Photo by BLW Photography
Parents love to complain about how much our kids wear us thin. Half joking, half serious, we tell tales about the messes they make all over the house, the night we spent up with them in the bathroom, and how we might as well start a taxi service for all the driving around town we do, carting our kids from place to place.
But do we ever really consider how much we might be stressing our kids out? I’m not talking about the so-called stresses our kids openly voice complaints about (“Why do I have to take a shower again? or “You mean I have to put the dishes in the dishwasher??”). I’m talking about the various ways our real, adult stresses radiate off our bodies, contaminating our little ones.
An article in the November 11 Wall Street Journal suggests this might be happening much more than we think. (The WSJ article is reporting on the results of a new American Psychological Association study on stress.)
Nearly 7 in 10 parents say their stress is having little or no impact on their children. Ask the children, however, and 91% say they know their parents are stressed because they see them yelling, arguing and complaining, or because their parents never have enough time to spend with them. A large minority of kids feel sad, worried, and frustrated as a result.
Our denial might be as harmful as the stress itself
I think it’s important to note that the study’s data isn’t pointing to the problem of stress in our lives as much as it’s pointing to the issues that arise when parents underestimate the impact of stress on kids. In other words, parents are in denial and out of touch. We can’t see stress the way we can see a kid’s runny nose, and we believe what’s out of sight is out of mind. We also believe kids are somehow impervious to the weighty matters that rest on our shoulders—that they can’t absorb the stress of issues they don’t fully understand, like a bad economy or a complex conflict with a family member.
This denial is a problem, of course, because it gives us permission to continue on with our own crazy life patterns, many of which are in our control to change. It also excuses us from talking to our kids about stress in honest, helpful ways. All this denial can have negative results—from minor health issues now, like headaches and stomach issues, to more significant ones down the road, like heart disease, diabetes and depression, the APA says.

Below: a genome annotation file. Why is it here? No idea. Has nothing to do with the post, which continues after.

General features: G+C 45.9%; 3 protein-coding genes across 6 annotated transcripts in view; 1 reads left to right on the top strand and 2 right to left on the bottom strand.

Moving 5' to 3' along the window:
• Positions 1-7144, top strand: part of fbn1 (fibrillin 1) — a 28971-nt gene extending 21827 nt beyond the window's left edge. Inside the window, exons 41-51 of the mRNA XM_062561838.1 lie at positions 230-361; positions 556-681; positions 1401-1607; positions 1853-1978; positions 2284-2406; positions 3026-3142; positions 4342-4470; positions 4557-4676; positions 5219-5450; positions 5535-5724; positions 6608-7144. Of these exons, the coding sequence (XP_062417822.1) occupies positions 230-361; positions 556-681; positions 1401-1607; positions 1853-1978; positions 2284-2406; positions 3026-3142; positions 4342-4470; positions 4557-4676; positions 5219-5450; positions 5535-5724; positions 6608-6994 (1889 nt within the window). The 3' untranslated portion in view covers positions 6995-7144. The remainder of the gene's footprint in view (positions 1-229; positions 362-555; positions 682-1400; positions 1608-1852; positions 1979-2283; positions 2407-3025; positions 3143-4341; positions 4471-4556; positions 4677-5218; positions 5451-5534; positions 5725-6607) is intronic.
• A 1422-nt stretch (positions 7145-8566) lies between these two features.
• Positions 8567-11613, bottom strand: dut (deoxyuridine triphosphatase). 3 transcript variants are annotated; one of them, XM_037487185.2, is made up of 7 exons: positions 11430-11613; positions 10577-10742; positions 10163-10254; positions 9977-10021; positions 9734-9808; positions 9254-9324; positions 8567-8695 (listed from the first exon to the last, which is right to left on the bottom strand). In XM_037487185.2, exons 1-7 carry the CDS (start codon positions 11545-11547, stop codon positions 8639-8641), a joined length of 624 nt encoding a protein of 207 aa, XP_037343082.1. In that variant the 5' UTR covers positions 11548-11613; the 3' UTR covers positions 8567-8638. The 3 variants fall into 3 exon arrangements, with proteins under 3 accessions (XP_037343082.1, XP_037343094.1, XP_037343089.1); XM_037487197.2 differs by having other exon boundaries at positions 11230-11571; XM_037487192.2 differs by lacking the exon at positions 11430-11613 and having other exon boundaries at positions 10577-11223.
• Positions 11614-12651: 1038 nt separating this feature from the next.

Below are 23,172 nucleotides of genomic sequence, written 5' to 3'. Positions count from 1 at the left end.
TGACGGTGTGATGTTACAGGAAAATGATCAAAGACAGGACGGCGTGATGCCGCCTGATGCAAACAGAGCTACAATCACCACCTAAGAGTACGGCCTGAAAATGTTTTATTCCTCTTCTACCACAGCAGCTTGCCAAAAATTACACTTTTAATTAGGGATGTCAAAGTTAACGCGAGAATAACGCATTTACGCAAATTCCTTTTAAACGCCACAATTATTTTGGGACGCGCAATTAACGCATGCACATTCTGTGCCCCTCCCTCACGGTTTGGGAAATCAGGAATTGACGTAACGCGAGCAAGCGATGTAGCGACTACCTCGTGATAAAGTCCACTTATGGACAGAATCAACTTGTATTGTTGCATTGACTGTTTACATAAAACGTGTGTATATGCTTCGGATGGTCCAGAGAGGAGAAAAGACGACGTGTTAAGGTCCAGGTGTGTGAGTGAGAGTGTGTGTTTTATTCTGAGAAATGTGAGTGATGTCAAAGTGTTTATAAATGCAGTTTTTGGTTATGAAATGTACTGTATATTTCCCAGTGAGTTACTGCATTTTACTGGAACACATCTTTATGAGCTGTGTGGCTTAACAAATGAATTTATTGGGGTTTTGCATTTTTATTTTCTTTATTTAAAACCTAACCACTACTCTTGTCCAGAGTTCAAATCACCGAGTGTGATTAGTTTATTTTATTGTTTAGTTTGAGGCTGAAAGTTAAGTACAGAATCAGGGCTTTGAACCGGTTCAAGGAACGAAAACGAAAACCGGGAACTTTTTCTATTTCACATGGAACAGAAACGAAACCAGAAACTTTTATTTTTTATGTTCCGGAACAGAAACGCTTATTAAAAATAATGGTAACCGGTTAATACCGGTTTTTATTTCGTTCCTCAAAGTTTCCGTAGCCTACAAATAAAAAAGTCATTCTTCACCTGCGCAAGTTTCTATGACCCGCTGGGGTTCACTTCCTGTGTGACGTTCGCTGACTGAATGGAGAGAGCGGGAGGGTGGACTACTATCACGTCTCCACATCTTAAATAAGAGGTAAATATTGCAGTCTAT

Minimize some stress, face the rest
Without a doubt, it’s good for all of us to try to minimize the stress in our lives. I’m no doctor, but the more I learn about psychology and the immune system, the more sure I feel sure that stress is at the root of almost all health problems, from the health of our bodies and minds to the health of our relationships and communities. As I wrote recently in my post Reclaiming what the busy-thief stole, we need to examine what we lose when our lives get too busy, and then we need to figure out a plan of action for hanging onto those things—ferociously, like a protective parent.
A friend recently told me that she and her husband decided to claim one Saturday a month as sacred to them, free of any outside commitments. It might seem like a small thing, but if you examine the way your calendar works, my guess is that you’ll quickly see how rare a day like that is, and how difficult it is to make it happen. Just identifying something that is important to you, and protecting it from invasion and attack, is a valuable act. (The Love List project I started a while back is another way to practice focusing on what makes you who you are, and makes your life rich and meaningful.)
But some stress is simply a fact of life. Even if you live in a yurt, far from a busy city, you have stress—it just looks different from others’ stress. At some point we have to face that stress and cope with it in the best way we can. That includes not attempting to hide stress from our kids. Finding the right way to communicate our stress doesn’t necessarily mean scaring them, or making them worry more—much of life’s fear comes from issues we don’t understand and don’t face. Isn’t it better to try to understand them and face them together?